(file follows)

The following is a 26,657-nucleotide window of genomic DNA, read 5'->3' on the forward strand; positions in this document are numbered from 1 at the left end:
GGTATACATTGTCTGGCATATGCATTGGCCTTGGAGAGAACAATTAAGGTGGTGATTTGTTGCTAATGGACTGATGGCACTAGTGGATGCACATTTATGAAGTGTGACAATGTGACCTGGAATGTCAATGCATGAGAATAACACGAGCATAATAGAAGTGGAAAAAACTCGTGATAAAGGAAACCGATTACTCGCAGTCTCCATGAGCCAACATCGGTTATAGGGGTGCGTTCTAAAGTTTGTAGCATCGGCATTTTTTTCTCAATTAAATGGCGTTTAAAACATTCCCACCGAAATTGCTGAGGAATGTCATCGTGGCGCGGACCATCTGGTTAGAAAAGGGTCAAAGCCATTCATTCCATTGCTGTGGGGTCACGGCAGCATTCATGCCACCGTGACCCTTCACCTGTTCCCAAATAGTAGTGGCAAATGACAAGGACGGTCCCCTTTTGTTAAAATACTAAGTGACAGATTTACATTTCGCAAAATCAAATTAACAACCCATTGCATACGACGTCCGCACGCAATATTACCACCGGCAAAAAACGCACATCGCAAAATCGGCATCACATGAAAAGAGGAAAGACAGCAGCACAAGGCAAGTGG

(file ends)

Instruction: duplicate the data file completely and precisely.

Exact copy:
The following is a 26,657-nucleotide window of genomic DNA, read 5'->3' on the forward strand; positions in this document are numbered from 1 at the left end:
GGTATACATTGTCTGGCATATGCATTGGCCTTGGAGAGAACAATTAAGGTGGTGATTTGTTGCTAATGGACTGATGGCACTAGTGGATGCACATTTATGAAGTGTGACAATGTGACCTGGAATGTCAATGCATGAGAATAACACGAGCATAATAGAAGTGGAAAAAACTCGTGATAAAGGAAACCGATTACTCGCAGTCTCCATGAGCCAACATCGGTTATAGGGGTGCGTTCTAAAGTTTGTAGCATCGGCATTTTTTTCTCAATTAAATGGCGTTTAAAACATTCCCACCGAAATTGCTGAGGAATGTCATCGTGGCGCGGACCATCTGGTTAGAAAAGGGTCAAAGCCATTCATTCCATTGCTGTGGGGTCACGGCAGCATTCATGCCACCGTGACCCTTCACCTGTTCCCAAATAGTAGTGGCAAATGACAAGGACGGTCCCCTTTTGTTAAAATACTAAGTGACAGATTTACATTTCGCAAAATCAAATTAACAACCCATTGCATACGACGTCCGCACGCAATATTACCACCGGCAAAAAACGCACATCGCAAAATCGGCATCACATGAAAAGAGGAAAGACAGCAGCACAAGGCAAGTGG